Daily briefing

10 things you need to know today: May 8, 2019

Trump tax data reportedly shows huge losses in the '80s and '90s, Iran announces a partial withdrawal from its 2015 nuclear deal, and more

1

Iran announces partial withdrawal from 2015 nuclear deal terms

Iranian President Hassan Rouhani announced Wednesday that his country would stop complying with parts of the landmark 2015 nuclear accord that exchanged sanctions relief for the curbing of Tehran's nuclear program. Rouhani said in a televised speech that Iran would keep stockpiles of excess uranium and heavy water from nuclear reactors, and resume higher uranium enrichment unless the international community agrees to new terms within 60 days. "We are ready to negotiate," he said. The move came a year after President Trump withdrew the U.S. from the deal. It was expected to further intensify tensions with the U.S., which has imposed sanctions on buyers of Iranian oil and moved an aircraft carrier to the Middle East following signs Iran is planning an attack on U.S. interests.

2

Trump tax info reportedly shows years of massive losses

President Trump reported losses totaling $1.17 billion to the Internal Revenue Service from 1985 to 1994, The New York Times reported Tuesday, citing tax data obtained by reporters. "In fact, year after year," the newspaper said, "Mr. Trump appears to have lost more money than nearly any other individual American taxpayer." Trump's losses from his core businesses — including casinos, hotels, and retail-space rentals in apartment buildings — exceeded $250 million in both 1990 and 1991, double those of the biggest losers in IRS annual samples of high-earners for those years. Trump's book, Trump: The Art of the Deal, a pillar of his image as a successful businessman, was released in the decade covered in the data. Trump lawyer Charles Harder called the Times' tax information "demonstrably false."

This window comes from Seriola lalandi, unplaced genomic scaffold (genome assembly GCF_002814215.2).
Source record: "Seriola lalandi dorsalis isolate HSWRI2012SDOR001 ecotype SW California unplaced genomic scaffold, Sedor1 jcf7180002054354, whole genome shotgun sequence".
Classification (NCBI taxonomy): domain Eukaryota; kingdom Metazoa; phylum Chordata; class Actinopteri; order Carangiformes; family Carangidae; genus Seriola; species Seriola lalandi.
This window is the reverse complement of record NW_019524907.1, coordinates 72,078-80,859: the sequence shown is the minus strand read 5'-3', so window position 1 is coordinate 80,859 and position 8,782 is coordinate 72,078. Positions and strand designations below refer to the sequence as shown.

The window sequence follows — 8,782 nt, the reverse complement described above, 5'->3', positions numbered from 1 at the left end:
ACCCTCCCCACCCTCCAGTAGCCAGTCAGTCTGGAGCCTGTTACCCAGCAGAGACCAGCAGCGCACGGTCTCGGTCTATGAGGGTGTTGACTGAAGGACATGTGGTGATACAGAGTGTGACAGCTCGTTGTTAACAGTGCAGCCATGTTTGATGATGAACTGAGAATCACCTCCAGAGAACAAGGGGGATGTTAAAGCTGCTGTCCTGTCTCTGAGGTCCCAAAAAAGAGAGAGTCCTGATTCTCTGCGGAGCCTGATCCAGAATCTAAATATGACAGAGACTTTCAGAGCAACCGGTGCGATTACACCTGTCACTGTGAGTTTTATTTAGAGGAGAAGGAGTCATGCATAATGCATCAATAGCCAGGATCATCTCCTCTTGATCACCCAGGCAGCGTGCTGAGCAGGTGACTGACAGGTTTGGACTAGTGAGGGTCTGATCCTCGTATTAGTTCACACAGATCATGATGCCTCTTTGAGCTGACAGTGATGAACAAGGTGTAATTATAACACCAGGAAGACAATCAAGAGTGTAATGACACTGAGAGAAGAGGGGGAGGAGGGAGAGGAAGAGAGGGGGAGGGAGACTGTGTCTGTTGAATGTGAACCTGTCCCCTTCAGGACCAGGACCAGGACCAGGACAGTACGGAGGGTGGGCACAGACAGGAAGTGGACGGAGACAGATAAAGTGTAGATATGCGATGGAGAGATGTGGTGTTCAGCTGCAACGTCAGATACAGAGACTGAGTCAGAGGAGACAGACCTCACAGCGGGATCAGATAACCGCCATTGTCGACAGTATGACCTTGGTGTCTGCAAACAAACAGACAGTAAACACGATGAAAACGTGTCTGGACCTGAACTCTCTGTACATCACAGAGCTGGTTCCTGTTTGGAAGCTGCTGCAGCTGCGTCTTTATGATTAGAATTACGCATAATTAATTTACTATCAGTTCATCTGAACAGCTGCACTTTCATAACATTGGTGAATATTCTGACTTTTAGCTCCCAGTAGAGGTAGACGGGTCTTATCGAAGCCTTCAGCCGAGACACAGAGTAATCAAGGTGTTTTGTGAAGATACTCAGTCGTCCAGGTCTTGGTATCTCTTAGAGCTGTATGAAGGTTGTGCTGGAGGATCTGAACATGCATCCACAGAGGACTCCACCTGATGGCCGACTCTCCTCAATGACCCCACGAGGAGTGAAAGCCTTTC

3

1 killed, 8 injured in Colorado school shooting

Two students armed with at least one pistol opened fire on fellow students at a Colorado science and technology charter school on Tuesday, killing one 18-year-old male and injuring at least eight people. Two suspects were taken into custody. "Two individuals walked in to the STEM school, got deep inside the school, and engaged students in two separate locations," Douglas County Sheriff Tony Spurlock said. Spurlock said one of the suspects was a juvenile. The other was identified as Devon Erickson, 18. At least four of the injured were treated and released late Tuesday from hospitals near the STEM School Highlands Ranch. Some of the others remained in critical condition. The shooting occurred nearly three weeks after the 20th anniversary of the mass shooting at Columbine High School in neighboring Littleton.

4

Wray splits with Barr on whether there was 'spying' on Trump campaign

FBI Director Chris Wray rejected Attorney General William Barr's characterization of the early inquiry into the Trump campaign's Russia ties as "spying," telling members of the Senate Appropriations Committee "that's not the term I would use." "I believe that the FBI is engaged in investigative activity," Wray said, "and part of investigative activity includes surveillance." But, he said, he had no evidence that there had been any illegal surveillance of the Trump campaign. President Trump has accused the FBI of spying on his campaign as part of an "attempted coup." Barr testified to the House Judiciary Committee that Trump's campaign was affected by unspecified "spying," a claim Chair Jerrold Nadler (D-N.Y.), said "directly contradict[ed] what the Department of Justice previously told us."

5

Georgia governor signs 'heartbeat' anti-abortion bill

Georgia Gov. Brian Kemp (R) on Tuesday signed the state's anti-abortion "heartbeat bill" into law, more than a month after state lawmakers approved it. The legislation would outlaw most abortions after a doctor is able to detect a fetal heartbeat, effectively banning abortions beyond about six weeks of pregnancy, before many women even know they're pregnant. Kemp boasted the state would have the "toughest abortion bill in the country." The bill includes exceptions for rape, incest, and situations when the mother's health is at risk. Opponents called the bill draconian and said they hoped to launch a court challenge that could go all the way to the Supreme Court.